Good Light and You
Summary: While this is just a an overview of good vs. bad light and why it affects you, your photographer should have a working knowledge of how light is the most valuable tool they have, where to find good light, and how to solve bad lighting problems (gyms, old churches, noon sun, etc.) so that you look amazing.
Light: Good vs. Bad
Light is to photography what bacon is to a BLT. It’s part of a bigger scenario where every ingredient is vital but without it, you just don’t have a BLT.
Good light tends to be:
- natural light from the sun
- either dynamic or soft
Bad light tends to be:
- man made
- harsh without being artistic
The best time to photograph tends to be when the sun is low on the horizon. Fewer unflattering shadows underneath your eyes, chin, etc. and a lot less squinting.
Good: For me, truly amazing light is found in natural locations an hour before sunset. It’s soft but still dynamic light that I can be creative with. It’s perfect all year round.
Mediocre: Okay light is a VERY cloudy day. While it is technically easier to shoot on days like that, the results are automatically less artistic because the sun isn’t as interesting. (This is ALWAYS preferred at outdoor wedding ceremonies when the alternative is: someone squinting into the sun)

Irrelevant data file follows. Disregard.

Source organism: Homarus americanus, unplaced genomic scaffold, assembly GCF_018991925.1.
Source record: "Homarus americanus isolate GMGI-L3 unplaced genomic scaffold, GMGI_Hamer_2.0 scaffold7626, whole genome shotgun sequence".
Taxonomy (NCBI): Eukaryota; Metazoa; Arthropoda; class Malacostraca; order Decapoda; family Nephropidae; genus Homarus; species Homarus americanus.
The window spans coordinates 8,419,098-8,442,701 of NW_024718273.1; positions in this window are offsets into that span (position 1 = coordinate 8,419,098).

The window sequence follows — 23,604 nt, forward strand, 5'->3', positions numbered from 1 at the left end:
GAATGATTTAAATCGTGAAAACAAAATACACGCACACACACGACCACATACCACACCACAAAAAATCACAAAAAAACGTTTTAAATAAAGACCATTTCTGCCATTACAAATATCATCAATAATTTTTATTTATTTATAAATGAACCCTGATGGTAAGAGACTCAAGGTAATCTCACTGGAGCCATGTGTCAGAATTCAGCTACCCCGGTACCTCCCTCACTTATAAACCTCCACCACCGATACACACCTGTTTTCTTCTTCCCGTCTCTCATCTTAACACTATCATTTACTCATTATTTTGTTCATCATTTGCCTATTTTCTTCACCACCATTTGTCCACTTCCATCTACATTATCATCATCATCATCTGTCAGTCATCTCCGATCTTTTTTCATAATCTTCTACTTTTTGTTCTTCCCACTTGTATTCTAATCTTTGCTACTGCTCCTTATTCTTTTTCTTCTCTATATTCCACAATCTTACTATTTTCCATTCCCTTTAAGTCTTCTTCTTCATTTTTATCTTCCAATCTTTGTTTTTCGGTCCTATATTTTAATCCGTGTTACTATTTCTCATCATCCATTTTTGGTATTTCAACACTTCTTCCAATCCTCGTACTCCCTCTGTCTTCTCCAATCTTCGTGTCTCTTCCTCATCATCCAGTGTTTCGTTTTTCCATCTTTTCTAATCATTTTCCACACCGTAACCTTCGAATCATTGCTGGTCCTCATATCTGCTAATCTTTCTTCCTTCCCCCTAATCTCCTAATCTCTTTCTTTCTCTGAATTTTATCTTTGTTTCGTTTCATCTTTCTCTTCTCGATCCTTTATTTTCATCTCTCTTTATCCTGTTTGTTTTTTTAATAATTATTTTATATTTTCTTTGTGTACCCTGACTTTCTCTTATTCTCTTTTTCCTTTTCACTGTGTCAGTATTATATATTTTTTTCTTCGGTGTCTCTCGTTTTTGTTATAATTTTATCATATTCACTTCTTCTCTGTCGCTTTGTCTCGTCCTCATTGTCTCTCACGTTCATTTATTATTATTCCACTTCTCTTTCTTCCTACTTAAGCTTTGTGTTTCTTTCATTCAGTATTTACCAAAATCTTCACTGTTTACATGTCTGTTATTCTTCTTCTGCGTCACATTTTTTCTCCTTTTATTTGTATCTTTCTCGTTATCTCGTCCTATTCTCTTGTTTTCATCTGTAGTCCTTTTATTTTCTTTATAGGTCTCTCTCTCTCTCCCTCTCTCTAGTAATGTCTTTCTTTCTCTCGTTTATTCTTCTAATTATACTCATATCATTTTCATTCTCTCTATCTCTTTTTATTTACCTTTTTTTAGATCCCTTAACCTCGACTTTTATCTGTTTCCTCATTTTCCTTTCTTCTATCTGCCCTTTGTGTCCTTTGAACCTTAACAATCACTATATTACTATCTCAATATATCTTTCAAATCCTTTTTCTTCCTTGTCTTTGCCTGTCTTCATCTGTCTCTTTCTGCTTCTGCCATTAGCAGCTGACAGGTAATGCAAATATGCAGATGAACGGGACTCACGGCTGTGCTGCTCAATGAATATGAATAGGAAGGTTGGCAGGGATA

Bad: Bad light is man made lighting or basically anytime the light is overhead, including at midday when the sun is high.
Why You Care:
When it comes to the technical stuff, my favorite photos include:
beautiful skin (like a princess not an airbrushed barbie)
soft but interesting backgrounds
They’re probably your favorite too if you look through all your selfies, iphone shots, and professional photos. The ones where you have raccoon eyes, while sentimental, just aren’t as pretty.
How I get this: AMAZING light.
There are plenty of ways to simulate good light and I’ll pull out every trick I know to give you amazing photos but when it comes down to it, good light like bacon just can’t be beat.
Want to Know More?
Bokeh- the circles and soft watercolor look in the background. My all time fav is tree bokeh when the sun is shining through the leaves and creating patterns that are even more amazing in camera
Noon Shoot- just because we are shooting at noon doesn’t mean we can’t get good light. Usually I find a massive area of shade and park us there to avoid raccoon eyes
Tone Casts- when the surroundings reflect their color back onto the subject. (e.g. a red wall reflects red back onto the bride and groom :/) There’s usually nothing I can do about that even in post. #PickYourWeddingVenuesWisely